Portal Hypertension Causes Symptoms Treatment Prognosis

Portal Hypertension Causes Symptoms Treatment Prognosis

Portal Hypertension

The liver serves many purposes within the body from making carbohydrates, proteins, and fats to synthesizing bile to help digest food. Because of this, the liver requires a significant blood supply. The majority of this blood supply (75%) comes from the venous system through the portal system. Blood vessels from the stomach, small intestine, pancreas, and spleen converge to form the portal vein delivering nutrients and chemical building blocks to the liver. The portal vein and hepatic artery come together to form sinusoids in the liver, spaces where the blood is filtered. From there, blood makes its way to the vena cava, the largest vein in the body returning blood to the heart.

Portal hypertension describes elevated pressure within the portal system, including the portal vein and the tributary veins that drain into it. The pressure within the portal system is not normally measured and is not an issue unless an illness or disease occurs that makes it difficult for blood to flow through the liver tissue. This damming effect increases pressure within the portal venous system and causes potential problems with liver function. Symptoms associated with liver disease might indicate the presence of portal hypertension.

Causes of Portal Hypertension

Portal hypertension occurs when there is an obstruction of blood flow through the liver, resulting in elevated pressure within the portal vein. This obstruction can be intrahepatic, pre-hepatic, or post-hepatic.

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Intrahepatic Causes

Intrahepatic causes of portal hypertension include cirrhosis and hepatic fibrosis or scarring. Examples of illnesses that can cause portal hypertension include alcohol abuse, hepatitis B and C infections, fatty liver (NASH, non-alcoholic steatohepatitis), Wilson’s disease, hemochromatosis (iron overload), cystic fibrosis, primary sclerosing cholangitis, biliary atresia, and parasite infections such as schistosomiasis.

Pre-hepatic Causes

Pre-hepatic causes of portal hypertension include portal vein thrombosis or blood clots within the portal vein and congenital portal vein atresia.

Post-hepatic Causes

Post-hepatic causes are due to obstruction of blood flow from the liver to the heart and can include hepatic vein thrombosis, inferior vena cava thrombosis, and restrictive pericarditis caused by conditions like tuberculosis, fungal infections, tumors, connective tissue disorders (e.g., scleroderma), and complications from radiation therapy.

Symptoms of Portal Hypertension

Portal hypertension can lead to bypassing of the portal system, causing blood to flow through the systemic venous system to return to the heart. Symptoms are due to decreased blood flow through the liver and increased pressure within the veins where blood is shunted.

  • Varices: Enlarged veins that occur in the esophagus, stomach, around the umbilicus, and in the anus and rectum.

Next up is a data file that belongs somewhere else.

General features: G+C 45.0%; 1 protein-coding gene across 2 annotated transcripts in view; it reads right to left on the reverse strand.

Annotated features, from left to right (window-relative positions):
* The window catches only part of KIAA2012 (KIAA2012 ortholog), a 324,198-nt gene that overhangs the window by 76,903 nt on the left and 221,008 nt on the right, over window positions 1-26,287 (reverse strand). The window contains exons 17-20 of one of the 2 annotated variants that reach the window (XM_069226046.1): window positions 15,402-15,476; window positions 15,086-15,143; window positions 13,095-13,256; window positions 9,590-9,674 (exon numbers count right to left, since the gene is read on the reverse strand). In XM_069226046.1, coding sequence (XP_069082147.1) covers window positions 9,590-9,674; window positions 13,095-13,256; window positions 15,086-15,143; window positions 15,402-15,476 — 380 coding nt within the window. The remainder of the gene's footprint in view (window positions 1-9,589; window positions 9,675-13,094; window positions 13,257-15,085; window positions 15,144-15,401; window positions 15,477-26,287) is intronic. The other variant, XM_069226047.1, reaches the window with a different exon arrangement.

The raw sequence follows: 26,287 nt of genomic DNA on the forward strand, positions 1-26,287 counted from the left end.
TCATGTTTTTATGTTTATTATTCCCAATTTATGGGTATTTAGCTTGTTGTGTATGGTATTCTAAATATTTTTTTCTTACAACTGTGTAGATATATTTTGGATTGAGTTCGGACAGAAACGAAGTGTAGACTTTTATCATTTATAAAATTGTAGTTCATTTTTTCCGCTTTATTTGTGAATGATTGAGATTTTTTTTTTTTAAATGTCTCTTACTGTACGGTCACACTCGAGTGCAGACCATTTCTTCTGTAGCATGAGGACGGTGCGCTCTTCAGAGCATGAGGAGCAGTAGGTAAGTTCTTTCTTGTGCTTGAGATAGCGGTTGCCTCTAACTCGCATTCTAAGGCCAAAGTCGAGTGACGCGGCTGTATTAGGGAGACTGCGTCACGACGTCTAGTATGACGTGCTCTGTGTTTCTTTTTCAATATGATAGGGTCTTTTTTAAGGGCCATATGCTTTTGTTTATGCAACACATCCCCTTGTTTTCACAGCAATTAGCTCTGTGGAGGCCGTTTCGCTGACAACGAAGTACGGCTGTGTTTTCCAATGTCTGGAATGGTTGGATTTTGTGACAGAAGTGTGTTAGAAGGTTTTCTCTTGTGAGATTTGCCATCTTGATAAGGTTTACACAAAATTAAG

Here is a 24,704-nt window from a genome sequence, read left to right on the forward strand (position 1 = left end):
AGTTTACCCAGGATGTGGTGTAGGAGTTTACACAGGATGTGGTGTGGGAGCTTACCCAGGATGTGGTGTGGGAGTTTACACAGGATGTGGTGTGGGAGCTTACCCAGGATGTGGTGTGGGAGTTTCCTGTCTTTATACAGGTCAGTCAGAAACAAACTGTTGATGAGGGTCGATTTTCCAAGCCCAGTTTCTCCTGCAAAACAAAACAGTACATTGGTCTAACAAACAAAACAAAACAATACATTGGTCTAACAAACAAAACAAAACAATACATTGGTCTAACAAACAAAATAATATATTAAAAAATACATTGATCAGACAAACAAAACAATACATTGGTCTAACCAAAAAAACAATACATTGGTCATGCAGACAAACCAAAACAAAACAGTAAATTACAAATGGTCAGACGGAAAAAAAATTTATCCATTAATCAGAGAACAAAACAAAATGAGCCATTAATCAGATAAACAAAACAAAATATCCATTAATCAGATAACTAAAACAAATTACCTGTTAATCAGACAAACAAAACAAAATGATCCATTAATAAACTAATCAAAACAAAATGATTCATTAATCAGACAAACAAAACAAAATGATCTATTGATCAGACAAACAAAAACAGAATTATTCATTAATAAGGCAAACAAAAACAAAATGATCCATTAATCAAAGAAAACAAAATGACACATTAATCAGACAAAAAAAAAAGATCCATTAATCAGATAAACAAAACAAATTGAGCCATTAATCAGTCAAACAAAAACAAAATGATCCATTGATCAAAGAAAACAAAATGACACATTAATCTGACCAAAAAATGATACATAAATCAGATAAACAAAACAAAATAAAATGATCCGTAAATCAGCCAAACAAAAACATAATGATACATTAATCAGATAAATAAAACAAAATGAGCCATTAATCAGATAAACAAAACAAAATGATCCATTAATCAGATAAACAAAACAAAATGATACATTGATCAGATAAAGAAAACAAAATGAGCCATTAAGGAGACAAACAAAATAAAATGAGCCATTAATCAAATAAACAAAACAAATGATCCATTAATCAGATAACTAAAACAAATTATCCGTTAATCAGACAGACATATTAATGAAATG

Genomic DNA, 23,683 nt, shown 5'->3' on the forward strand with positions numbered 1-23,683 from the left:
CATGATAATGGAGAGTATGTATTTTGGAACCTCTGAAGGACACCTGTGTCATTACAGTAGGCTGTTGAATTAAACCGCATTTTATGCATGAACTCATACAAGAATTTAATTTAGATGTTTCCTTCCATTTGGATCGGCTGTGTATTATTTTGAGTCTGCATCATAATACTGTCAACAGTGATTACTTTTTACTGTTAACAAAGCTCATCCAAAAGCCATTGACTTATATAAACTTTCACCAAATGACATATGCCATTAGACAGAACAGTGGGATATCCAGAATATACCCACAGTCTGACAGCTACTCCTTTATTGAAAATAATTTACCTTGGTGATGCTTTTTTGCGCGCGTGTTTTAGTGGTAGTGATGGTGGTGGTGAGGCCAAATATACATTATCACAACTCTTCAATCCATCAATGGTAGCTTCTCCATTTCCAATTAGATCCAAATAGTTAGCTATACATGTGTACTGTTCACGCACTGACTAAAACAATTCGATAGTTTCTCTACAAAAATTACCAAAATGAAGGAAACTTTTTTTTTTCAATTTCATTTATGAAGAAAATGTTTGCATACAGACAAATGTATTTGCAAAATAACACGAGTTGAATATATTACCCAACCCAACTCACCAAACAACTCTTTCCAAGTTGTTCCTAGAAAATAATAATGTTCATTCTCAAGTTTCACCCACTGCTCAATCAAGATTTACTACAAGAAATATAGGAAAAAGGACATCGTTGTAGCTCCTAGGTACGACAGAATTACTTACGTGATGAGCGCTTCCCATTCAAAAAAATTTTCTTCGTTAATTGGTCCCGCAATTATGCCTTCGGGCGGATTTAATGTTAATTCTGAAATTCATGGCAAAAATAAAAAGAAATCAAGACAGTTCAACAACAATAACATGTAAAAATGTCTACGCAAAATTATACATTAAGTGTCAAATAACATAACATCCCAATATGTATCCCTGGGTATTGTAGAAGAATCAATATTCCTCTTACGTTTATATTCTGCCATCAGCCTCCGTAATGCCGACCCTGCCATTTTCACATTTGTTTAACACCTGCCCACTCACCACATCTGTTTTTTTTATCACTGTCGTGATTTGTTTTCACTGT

• Esophageal and gastric varices: At risk of life-threatening bleeding and can cause vomiting blood and melena, a black, tarry stool.
  • Ascites: Abnormal fluid collection within the peritoneum due to increased pressure in the portal system and decreased protein in the body.
  • Hepatic encephalopathy: Causes confusion and lethargy due to the buildup of waste products and the liver’s inability to adequately filter them.
  • Splenomegaly: Enlargement of the spleen due to blood backup in the portal system, leading to anemia and low platelet count.
  • Decreased white blood cell counts: Increases the risk of infection, including spontaneous bacterial peritonitis.
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Diagnosis of Portal Hypertension

Portal hypertension is usually diagnosed after a complication occurs. Healthcare professionals look for potential causes, including portal hypertension, when ascites or gastrointestinal bleeding develops. Diagnosis can be confirmed through specific procedures and tests, although measuring pressures within the portal vein is not routine except in certain situations.

Treatment of Portal Hypertension

Treatment for portal hypertension focuses on preventing complications, treating the underlying cause, and avoiding alcohol and certain medications. Dietary restrictions include limiting salt and protein intake. Medications like beta-blockers, nitroglycerin, and lactulose may be prescribed. Endoscopy may be required to manage esophageal and gastric varices. In some cases, a TIPS procedure may be performed to decrease pressure within the portal system. Liver transplantation may be necessary for severe cases.

Complications of Portal Hypertension

The complications of portal hypertension are associated with liver failure, including gastrointestinal bleeding, ascites, hepatic encephalopathy, and splenomegaly.

Prevention and Prognosis

The prevention of portal hypertension depends on the underlying cause, with some liver diseases being preventable. The prognosis varies depending on the extent of liver dysfunction and the patient’s compliance with treatment and lifestyle changes.

Quarrie R, et al. "Portal vein thrombosis: What surgeons need to know." International Journal of Critical Illness & Injury Science. 2018 Jun 18;8(2):73-77.

Sauerbruch T, et al. "Managing portal hypertension in patients with liver cirrhosis." F1000Research. 2018 May 2;7:F1000FacultyRev-533.

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